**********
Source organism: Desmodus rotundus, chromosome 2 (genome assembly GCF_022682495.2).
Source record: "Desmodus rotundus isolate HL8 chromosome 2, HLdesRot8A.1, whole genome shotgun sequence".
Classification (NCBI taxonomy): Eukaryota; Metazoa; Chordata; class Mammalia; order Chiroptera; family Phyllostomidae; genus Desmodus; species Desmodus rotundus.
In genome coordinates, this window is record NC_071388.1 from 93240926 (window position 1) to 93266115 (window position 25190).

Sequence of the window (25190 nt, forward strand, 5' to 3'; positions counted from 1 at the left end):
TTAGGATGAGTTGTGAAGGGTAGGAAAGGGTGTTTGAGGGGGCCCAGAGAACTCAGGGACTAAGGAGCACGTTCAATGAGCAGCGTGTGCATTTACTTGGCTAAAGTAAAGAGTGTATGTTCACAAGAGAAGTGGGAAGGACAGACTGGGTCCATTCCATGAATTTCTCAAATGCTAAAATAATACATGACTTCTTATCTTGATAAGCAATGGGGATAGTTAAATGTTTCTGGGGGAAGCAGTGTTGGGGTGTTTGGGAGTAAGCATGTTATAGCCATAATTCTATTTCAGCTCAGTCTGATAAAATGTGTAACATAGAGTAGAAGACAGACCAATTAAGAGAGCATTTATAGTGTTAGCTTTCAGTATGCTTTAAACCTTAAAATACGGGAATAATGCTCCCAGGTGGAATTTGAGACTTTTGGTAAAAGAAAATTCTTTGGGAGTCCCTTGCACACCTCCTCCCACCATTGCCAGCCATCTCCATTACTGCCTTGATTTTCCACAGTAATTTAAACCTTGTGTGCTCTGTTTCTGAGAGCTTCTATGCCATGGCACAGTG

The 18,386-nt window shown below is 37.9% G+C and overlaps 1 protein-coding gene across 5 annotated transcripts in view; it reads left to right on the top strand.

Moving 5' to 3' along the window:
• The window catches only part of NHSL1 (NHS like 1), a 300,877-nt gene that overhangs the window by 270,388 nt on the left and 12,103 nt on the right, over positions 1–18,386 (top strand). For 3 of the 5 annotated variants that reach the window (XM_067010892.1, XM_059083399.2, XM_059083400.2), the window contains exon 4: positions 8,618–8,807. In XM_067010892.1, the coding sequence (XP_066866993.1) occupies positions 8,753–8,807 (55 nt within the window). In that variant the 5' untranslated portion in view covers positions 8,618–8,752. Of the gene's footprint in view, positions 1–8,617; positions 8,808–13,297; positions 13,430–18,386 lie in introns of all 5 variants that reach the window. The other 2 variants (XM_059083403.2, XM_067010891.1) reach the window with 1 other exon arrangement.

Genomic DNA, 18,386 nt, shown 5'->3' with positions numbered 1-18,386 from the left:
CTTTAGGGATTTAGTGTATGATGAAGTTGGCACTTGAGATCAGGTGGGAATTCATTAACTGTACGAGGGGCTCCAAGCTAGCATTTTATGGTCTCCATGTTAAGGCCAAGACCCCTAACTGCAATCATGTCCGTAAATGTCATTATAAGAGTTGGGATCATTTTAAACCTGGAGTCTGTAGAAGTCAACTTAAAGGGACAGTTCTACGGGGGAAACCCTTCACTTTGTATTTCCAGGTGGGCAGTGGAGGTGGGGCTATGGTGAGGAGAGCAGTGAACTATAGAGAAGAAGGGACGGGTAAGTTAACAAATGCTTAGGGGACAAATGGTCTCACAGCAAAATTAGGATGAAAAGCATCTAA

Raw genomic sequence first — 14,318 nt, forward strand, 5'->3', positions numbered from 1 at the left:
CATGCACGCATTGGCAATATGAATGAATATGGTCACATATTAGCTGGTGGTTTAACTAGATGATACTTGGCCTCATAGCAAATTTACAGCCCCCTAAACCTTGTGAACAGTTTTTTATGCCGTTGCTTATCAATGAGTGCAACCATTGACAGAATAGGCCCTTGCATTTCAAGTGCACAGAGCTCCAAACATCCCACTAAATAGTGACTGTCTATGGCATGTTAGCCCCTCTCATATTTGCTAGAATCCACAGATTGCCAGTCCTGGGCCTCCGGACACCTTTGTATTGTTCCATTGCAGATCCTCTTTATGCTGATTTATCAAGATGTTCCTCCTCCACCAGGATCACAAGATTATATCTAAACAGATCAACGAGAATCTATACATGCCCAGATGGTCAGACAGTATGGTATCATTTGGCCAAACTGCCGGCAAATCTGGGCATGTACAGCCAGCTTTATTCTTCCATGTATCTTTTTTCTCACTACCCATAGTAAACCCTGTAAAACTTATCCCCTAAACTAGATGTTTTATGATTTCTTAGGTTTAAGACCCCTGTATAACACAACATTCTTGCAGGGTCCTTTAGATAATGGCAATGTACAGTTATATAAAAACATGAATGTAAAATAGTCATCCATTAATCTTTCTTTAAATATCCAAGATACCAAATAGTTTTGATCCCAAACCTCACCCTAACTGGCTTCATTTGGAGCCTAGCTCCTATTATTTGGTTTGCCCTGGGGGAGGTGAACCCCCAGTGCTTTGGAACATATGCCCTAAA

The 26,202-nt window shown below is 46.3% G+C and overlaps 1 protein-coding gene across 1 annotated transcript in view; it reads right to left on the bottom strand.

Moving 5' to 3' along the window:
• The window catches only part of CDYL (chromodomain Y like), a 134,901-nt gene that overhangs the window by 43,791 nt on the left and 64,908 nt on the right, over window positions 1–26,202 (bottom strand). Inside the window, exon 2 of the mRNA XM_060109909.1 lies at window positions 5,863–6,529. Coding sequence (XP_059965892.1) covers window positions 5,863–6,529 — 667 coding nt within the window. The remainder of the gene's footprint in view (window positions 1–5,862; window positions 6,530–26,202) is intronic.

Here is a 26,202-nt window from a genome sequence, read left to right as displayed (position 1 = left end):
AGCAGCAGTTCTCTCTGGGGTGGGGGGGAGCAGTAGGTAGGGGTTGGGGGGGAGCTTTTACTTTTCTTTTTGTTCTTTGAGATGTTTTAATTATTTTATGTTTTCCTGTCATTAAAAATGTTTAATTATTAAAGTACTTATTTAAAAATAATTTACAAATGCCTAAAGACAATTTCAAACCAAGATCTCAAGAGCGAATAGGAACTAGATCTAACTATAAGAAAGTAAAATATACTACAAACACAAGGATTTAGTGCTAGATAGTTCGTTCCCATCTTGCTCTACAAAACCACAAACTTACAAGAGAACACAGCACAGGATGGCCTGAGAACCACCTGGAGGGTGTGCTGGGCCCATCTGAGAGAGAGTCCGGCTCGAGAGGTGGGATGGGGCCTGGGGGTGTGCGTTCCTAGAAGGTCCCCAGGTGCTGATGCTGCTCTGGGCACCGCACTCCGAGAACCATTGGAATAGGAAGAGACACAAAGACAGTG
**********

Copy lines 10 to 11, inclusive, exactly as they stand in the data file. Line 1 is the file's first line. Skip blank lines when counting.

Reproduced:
Genomic DNA, 18,386 nt, shown 5'->3' with positions numbered 1-18,386 from the left:
CTTTAGGGATTTAGTGTATGATGAAGTTGGCACTTGAGATCAGGTGGGAATTCATTAACTGTACGAGGGGCTCCAAGCTAGCATTTTATGGTCTCCATGTTAAGGCCAAGACCCCTAACTGCAATCATGTCCGTAAATGTCATTATAAGAGTTGGGATCATTTTAAACCTGGAGTCTGTAGAAGTCAACTTAAAGGGACAGTTCTACGGGGGAAACCCTTCACTTTGTATTTCCAGGTGGGCAGTGGAGGTGGGGCTATGGTGAGGAGAGCAGTGAACTATAGAGAAGAAGGGACGGGTAAGTTAACAAATGCTTAGGGGACAAATGGTCTCACAGCAAAATTAGGATGAAAAGCATCTAA